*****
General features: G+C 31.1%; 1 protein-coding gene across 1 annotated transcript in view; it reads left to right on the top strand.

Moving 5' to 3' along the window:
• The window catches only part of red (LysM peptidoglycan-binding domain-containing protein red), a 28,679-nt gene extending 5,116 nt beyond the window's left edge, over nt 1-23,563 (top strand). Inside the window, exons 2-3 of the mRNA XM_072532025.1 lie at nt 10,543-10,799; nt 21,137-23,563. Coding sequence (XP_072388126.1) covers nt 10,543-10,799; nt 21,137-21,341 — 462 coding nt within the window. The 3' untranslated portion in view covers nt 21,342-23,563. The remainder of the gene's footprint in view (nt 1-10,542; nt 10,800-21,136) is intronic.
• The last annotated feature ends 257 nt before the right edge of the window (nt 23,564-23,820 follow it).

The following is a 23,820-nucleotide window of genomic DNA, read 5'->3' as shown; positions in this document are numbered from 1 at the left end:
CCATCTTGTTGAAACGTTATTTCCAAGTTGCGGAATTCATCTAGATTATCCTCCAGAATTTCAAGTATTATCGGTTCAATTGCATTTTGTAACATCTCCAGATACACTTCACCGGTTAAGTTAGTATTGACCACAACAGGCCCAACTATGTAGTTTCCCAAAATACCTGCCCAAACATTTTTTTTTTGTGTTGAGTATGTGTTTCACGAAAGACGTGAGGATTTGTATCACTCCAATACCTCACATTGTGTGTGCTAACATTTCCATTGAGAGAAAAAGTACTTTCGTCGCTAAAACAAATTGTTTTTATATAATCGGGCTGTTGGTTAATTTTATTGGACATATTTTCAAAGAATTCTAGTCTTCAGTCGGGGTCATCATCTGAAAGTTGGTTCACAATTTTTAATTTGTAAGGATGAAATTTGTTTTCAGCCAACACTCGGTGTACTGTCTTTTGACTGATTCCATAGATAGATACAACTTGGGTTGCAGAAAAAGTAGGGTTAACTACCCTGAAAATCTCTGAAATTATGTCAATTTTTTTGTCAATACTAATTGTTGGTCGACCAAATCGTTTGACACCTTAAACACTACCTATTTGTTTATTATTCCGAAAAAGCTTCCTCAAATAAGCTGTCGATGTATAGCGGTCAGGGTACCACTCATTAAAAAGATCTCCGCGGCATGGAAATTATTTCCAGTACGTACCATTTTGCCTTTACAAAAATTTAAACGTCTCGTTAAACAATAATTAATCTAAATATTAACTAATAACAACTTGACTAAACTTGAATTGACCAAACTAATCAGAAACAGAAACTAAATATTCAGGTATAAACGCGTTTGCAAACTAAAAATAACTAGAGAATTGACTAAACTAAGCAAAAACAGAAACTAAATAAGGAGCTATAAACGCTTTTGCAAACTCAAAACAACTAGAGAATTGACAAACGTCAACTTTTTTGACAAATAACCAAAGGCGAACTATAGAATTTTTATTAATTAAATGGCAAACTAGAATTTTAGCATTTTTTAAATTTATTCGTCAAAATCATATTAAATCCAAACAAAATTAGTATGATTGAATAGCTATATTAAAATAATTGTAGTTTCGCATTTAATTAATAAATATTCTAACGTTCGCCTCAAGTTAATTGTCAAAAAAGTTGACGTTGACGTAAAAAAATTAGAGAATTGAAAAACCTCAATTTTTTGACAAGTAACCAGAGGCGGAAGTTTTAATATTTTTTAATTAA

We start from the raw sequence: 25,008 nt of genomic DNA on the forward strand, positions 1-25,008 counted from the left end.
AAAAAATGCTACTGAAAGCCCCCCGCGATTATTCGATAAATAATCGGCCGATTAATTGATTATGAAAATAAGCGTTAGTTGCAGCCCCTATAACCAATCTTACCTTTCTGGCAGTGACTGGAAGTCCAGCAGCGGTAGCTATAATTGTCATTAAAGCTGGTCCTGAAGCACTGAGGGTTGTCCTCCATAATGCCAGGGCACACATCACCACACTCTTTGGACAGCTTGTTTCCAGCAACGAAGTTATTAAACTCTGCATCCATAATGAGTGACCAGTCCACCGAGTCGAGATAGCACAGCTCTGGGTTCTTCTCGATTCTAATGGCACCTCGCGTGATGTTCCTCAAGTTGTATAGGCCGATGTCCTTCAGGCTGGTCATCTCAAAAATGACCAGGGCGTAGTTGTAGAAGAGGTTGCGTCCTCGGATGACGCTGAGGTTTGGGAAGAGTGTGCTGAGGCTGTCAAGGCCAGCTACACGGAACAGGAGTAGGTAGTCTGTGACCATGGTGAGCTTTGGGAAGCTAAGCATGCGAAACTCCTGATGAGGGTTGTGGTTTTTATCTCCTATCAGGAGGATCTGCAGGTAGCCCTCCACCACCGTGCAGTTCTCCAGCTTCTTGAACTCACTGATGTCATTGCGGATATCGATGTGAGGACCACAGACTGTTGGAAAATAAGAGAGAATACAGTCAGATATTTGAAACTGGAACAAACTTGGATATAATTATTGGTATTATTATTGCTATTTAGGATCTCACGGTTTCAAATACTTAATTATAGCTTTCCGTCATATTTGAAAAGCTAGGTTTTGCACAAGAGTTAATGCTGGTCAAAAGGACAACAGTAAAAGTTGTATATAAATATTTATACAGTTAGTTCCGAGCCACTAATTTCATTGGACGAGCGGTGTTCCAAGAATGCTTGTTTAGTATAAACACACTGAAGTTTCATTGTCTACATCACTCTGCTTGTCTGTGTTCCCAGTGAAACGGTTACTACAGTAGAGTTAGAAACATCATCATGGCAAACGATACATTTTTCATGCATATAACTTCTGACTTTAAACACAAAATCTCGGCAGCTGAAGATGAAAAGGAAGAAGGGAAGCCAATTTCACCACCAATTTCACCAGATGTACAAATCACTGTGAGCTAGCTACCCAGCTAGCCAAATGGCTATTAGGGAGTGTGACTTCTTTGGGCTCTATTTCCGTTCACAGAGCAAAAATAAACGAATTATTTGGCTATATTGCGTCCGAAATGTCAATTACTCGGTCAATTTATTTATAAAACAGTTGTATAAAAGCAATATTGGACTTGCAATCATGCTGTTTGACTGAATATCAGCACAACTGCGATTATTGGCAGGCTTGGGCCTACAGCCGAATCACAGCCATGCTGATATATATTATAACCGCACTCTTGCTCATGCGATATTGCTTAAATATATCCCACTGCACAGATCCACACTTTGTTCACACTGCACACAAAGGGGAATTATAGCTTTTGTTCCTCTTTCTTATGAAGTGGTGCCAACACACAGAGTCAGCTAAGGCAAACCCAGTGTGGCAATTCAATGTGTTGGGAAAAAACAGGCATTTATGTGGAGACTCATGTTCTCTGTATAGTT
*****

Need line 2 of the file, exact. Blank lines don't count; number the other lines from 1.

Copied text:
Moving 5' to 3' along the window: